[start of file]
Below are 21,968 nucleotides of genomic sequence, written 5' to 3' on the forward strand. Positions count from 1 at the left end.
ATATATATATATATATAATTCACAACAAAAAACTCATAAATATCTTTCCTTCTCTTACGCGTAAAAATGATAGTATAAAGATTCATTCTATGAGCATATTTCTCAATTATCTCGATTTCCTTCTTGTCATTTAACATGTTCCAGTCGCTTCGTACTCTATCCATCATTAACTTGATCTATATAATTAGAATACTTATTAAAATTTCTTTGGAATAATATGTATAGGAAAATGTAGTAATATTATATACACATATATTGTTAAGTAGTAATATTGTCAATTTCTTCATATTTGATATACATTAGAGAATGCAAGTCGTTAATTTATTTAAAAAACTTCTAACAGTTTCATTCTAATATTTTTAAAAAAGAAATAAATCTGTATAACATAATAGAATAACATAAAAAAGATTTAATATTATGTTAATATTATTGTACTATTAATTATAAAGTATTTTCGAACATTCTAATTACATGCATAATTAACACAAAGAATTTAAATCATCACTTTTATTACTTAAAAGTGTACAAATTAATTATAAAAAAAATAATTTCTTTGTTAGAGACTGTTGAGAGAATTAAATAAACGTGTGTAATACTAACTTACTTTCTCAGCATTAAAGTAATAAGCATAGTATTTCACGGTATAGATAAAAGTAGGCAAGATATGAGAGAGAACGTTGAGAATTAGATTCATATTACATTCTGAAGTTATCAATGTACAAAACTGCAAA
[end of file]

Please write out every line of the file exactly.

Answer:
Below are 21,968 nucleotides of genomic sequence, written 5' to 3' on the forward strand. Positions count from 1 at the left end.
ATATATATATATATATAATTCACAACAAAAAACTCATAAATATCTTTCCTTCTCTTACGCGTAAAAATGATAGTATAAAGATTCATTCTATGAGCATATTTCTCAATTATCTCGATTTCCTTCTTGTCATTTAACATGTTCCAGTCGCTTCGTACTCTATCCATCATTAACTTGATCTATATAATTAGAATACTTATTAAAATTTCTTTGGAATAATATGTATAGGAAAATGTAGTAATATTATATACACATATATTGTTAAGTAGTAATATTGTCAATTTCTTCATATTTGATATACATTAGAGAATGCAAGTCGTTAATTTATTTAAAAAACTTCTAACAGTTTCATTCTAATATTTTTAAAAAAGAAATAAATCTGTATAACATAATAGAATAACATAAAAAAGATTTAATATTATGTTAATATTATTGTACTATTAATTATAAAGTATTTTCGAACATTCTAATTACATGCATAATTAACACAAAGAATTTAAATCATCACTTTTATTACTTAAAAGTGTACAAATTAATTATAAAAAAAATAATTTCTTTGTTAGAGACTGTTGAGAGAATTAAATAAACGTGTGTAATACTAACTTACTTTCTCAGCATTAAAGTAATAAGCATAGTATTTCACGGTATAGATAAAAGTAGGCAAGATATGAGAGAGAACGTTGAGAATTAGATTCATATTACATTCTGAAGTTATCAATGTACAAAACTGCAAA